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Census, emergency or technocrat setup: What can delay general elections?

While the constitution is clear on the matter, talk of an election delay has been growing
Published 25 Jan, 2023 04:55pm
<p>File photo.</p>

File photo.

With two assemblies already dissolved and general elections coming ever closer, there has been talk of how there could be a delay in elections in Pakistan. Rana Sanaullah has even gone far enough to say that elections could be delayed six months to give ‘relief’ to the masses. But is a delay in elections beyond the constitutional duration really possible?

The next general election was to be held based on a fresh census which has been rescheduled once again. The dates for the census have been moved from February-March to March-April.

What does the constitution say?

The constitution is clear on how and when general elections are to be conducted. Article 224 of the constitution says general elections must be held within 60 days if the assembly completes its tenure and within 90 days if it is dissolved ahead of its time.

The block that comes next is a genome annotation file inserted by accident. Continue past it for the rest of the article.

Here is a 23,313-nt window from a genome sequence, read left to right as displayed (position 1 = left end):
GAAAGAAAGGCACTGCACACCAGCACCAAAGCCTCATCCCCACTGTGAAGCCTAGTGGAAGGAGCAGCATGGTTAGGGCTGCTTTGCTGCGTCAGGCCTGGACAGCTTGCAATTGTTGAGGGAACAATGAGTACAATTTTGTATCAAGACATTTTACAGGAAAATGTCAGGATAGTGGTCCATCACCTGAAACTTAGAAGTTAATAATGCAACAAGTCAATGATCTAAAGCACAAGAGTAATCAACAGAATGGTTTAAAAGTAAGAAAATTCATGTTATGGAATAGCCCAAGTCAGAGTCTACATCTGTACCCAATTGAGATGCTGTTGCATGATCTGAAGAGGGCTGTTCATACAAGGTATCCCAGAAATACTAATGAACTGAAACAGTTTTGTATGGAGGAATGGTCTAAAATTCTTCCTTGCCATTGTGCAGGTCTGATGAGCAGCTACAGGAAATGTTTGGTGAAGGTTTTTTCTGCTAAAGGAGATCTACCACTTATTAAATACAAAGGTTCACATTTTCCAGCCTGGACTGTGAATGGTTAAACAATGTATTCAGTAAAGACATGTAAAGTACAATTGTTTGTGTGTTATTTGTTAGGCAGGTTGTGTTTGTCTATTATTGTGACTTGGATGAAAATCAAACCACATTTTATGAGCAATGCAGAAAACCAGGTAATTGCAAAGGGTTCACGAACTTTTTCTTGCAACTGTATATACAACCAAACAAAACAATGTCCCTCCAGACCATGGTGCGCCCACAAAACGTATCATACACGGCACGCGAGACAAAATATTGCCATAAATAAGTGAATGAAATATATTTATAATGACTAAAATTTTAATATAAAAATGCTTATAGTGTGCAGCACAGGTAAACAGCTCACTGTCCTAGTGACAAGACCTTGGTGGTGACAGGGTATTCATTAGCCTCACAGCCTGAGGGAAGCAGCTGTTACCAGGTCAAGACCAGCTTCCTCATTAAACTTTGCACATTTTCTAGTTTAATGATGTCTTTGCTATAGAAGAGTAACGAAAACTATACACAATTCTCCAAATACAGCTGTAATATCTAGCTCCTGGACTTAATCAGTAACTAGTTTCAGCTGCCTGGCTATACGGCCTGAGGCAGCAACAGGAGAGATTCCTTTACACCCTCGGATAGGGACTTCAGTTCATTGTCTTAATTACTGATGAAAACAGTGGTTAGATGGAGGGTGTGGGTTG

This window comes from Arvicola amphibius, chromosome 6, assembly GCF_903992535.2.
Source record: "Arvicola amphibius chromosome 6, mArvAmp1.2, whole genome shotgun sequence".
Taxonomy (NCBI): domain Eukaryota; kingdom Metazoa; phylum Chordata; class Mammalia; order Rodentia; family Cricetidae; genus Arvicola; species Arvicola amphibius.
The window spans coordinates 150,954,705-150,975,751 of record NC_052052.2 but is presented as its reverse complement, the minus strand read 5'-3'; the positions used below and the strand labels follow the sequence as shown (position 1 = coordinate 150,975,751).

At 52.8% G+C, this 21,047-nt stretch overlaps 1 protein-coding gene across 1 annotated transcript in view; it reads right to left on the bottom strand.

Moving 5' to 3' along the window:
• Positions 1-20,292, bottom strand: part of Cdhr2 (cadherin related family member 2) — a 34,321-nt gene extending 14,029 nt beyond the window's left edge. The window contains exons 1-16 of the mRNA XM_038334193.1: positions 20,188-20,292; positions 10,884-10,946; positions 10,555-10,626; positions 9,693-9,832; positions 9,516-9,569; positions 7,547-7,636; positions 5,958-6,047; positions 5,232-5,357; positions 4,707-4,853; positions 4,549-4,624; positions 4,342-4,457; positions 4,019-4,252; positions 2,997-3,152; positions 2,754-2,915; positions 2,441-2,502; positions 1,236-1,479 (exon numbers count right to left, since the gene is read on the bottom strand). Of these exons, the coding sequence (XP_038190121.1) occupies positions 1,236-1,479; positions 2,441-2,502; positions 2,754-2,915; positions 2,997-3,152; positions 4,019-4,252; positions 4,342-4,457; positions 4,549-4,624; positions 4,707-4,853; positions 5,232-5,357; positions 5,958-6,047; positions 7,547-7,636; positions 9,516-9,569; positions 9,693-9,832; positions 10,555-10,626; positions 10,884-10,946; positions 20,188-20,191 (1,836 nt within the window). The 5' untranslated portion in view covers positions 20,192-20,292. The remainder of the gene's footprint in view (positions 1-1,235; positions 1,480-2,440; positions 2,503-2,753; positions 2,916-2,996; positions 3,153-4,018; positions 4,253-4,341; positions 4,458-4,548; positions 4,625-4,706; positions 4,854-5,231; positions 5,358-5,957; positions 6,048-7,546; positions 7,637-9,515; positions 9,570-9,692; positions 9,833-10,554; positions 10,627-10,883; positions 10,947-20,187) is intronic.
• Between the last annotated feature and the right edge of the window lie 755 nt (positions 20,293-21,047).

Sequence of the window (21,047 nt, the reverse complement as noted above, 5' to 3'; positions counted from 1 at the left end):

Former Secretary ECP Kunwar Dilshad says the commission has no reason or authority to delay elections in the country.

“If the assembly is dissolved, the commission is obligated to hold the election within 90 days,” Dilshad said.

Any delay, if it does happen, will come from elsewhere, the former secretary said.

“The delay in the census might be a sign, it was supposed to be completed on December 31,” Dilshad said, adding that the delay in the census can be an indication of how things are being planned.

Still, if the elections were to be announced today, the ECP’s path is clear. “The elections will simply be carried out as per the old census,” he said.

Can the delay in census matter?

Given the fact that local government elections were delayed in Islamabad and Sindh multiple times, the delimitations for the general elections are worth keeping an eye on.